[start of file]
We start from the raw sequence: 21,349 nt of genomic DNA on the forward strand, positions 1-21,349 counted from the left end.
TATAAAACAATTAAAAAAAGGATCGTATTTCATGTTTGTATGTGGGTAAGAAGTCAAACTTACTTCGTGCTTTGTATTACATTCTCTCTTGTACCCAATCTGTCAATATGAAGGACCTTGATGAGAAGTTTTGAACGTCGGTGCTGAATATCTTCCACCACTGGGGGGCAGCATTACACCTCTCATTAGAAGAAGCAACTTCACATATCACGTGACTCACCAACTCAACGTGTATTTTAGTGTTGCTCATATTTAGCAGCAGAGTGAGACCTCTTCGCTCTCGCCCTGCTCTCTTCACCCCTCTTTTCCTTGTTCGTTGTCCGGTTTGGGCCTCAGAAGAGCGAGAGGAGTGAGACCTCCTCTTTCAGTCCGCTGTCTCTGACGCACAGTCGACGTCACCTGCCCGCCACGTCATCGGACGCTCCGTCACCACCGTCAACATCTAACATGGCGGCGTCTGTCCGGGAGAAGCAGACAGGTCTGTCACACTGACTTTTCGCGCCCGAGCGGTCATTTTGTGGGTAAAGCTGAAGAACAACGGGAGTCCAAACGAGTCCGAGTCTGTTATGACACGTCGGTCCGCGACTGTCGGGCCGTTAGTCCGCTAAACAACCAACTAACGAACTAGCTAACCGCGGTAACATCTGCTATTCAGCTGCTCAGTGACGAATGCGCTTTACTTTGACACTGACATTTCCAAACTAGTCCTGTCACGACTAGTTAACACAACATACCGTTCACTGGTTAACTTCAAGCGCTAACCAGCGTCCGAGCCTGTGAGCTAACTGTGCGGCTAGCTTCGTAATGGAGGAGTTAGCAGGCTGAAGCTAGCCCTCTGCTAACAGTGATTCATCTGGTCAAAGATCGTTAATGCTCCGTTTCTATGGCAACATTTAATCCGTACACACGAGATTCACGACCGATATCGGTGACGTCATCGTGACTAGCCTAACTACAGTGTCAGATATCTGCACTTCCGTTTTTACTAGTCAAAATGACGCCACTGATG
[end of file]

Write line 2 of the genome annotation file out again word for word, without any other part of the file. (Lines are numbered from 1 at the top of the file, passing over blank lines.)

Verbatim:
TATAAAACAATTAAAAAAAGGATCGTATTTCATGTTTGTATGTGGGTAAGAAGTCAAACTTACTTCGTGCTTTGTATTACATTCTCTCTTGTACCCAATCTGTCAATATGAAGGACCTTGATGAGAAGTTTTGAACGTCGGTGCTGAATATCTTCCACCACTGGGGGGCAGCATTACACCTCTCATTAGAAGAAGCAACTTCACATATCACGTGACTCACCAACTCAACGTGTATTTTAGTGTTGCTCATATTTAGCAGCAGAGTGAGACCTCTTCGCTCTCGCCCTGCTCTCTTCACCCCTCTTTTCCTTGTTCGTTGTCCGGTTTGGGCCTCAGAAGAGCGAGAGGAGTGAGACCTCCTCTTTCAGTCCGCTGTCTCTGACGCACAGTCGACGTCACCTGCCCGCCACGTCATCGGACGCTCCGTCACCACCGTCAACATCTAACATGGCGGCGTCTGTCCGGGAGAAGCAGACAGGTCTGTCACACTGACTTTTCGCGCCCGAGCGGTCATTTTGTGGGTAAAGCTGAAGAACAACGGGAGTCCAAACGAGTCCGAGTCTGTTATGACACGTCGGTCCGCGACTGTCGGGCCGTTAGTCCGCTAAACAACCAACTAACGAACTAGCTAACCGCGGTAACATCTGCTATTCAGCTGCTCAGTGACGAATGCGCTTTACTTTGACACTGACATTTCCAAACTAGTCCTGTCACGACTAGTTAACACAACATACCGTTCACTGGTTAACTTCAAGCGCTAACCAGCGTCCGAGCCTGTGAGCTAACTGTGCGGCTAGCTTCGTAATGGAGGAGTTAGCAGGCTGAAGCTAGCCCTCTGCTAACAGTGATTCATCTGGTCAAAGATCGTTAATGCTCCGTTTCTATGGCAACATTTAATCCGTACACACGAGATTCACGACCGATATCGGTGACGTCATCGTGACTAGCCTAACTACAGTGTCAGATATCTGCACTTCCGTTTTTACTAGTCAAAATGACGCCACTGATG